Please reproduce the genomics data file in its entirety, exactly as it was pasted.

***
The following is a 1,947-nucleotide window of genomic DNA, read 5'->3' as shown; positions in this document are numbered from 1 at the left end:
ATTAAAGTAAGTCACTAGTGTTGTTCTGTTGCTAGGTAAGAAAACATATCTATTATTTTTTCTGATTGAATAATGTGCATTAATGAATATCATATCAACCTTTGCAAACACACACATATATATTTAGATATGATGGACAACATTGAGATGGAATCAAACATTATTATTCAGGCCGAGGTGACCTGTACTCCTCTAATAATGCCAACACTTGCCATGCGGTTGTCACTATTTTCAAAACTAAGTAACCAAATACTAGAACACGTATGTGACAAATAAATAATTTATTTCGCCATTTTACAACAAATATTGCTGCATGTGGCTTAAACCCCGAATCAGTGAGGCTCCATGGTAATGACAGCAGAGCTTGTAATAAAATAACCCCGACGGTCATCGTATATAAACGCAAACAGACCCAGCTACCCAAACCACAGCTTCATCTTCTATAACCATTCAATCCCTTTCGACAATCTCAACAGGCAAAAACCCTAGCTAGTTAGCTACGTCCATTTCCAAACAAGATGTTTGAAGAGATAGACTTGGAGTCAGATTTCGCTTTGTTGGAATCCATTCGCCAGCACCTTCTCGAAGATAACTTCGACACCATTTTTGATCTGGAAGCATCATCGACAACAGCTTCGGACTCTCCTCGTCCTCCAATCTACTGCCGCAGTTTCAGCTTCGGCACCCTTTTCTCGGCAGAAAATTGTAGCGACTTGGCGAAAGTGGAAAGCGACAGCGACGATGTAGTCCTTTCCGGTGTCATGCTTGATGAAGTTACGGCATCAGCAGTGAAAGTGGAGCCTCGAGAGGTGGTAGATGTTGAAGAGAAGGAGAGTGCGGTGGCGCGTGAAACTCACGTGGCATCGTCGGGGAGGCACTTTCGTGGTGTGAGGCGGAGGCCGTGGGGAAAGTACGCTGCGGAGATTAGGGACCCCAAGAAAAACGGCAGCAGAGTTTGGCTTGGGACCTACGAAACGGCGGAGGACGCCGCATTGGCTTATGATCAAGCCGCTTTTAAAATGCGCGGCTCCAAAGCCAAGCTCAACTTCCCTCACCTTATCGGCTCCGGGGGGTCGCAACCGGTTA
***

The following is a 1,947-nucleotide window of genomic DNA, read 5'->3' as shown; positions in this document are numbered from 1 at the left end:
ATTAAAGTAAGTCACTAGTGTTGTTCTGTTGCTAGGTAAGAAAACATATCTATTATTTTTTCTGATTGAATAATGTGCATTAATGAATATCATATCAACCTTTGCAAACACACACATATATATTTAGATATGATGGACAACATTGAGATGGAATCAAACATTATTATTCAGGCCGAGGTGACCTGTACTCCTCTAATAATGCCAACACTTGCCATGCGGTTGTCACTATTTTCAAAACTAAGTAACCAAATACTAGAACACGTATGTGACAAATAAATAATTTATTTCGCCATTTTACAACAAATATTGCTGCATGTGGCTTAAACCCCGAATCAGTGAGGCTCCATGGTAATGACAGCAGAGCTTGTAATAAAATAACCCCGACGGTCATCGTATATAAACGCAAACAGACCCAGCTACCCAAACCACAGCTTCATCTTCTATAACCATTCAATCCCTTTCGACAATCTCAACAGGCAAAAACCCTAGCTAGTTAGCTACGTCCATTTCCAAACAAGATGTTTGAAGAGATAGACTTGGAGTCAGATTTCGCTTTGTTGGAATCCATTCGCCAGCACCTTCTCGAAGATAACTTCGACACCATTTTTGATCTGGAAGCATCATCGACAACAGCTTCGGACTCTCCTCGTCCTCCAATCTACTGCCGCAGTTTCAGCTTCGGCACCCTTTTCTCGGCAGAAAATTGTAGCGACTTGGCGAAAGTGGAAAGCGACAGCGACGATGTAGTCCTTTCCGGTGTCATGCTTGATGAAGTTACGGCATCAGCAGTGAAAGTGGAGCCTCGAGAGGTGGTAGATGTTGAAGAGAAGGAGAGTGCGGTGGCGCGTGAAACTCACGTGGCATCGTCGGGGAGGCACTTTCGTGGTGTGAGGCGGAGGCCGTGGGGAAAGTACGCTGCGGAGATTAGGGACCCCAAGAAAAACGGCAGCAGAGTTTGGCTTGGGACCTACGAAACGGCGGAGGACGCCGCATTGGCTTATGATCAAGCCGCTTTTAAAATGCGCGGCTCCAAAGCCAAGCTCAACTTCCCTCACCTTATCGGCTCCGGGGGGTCGCAACCGGTTA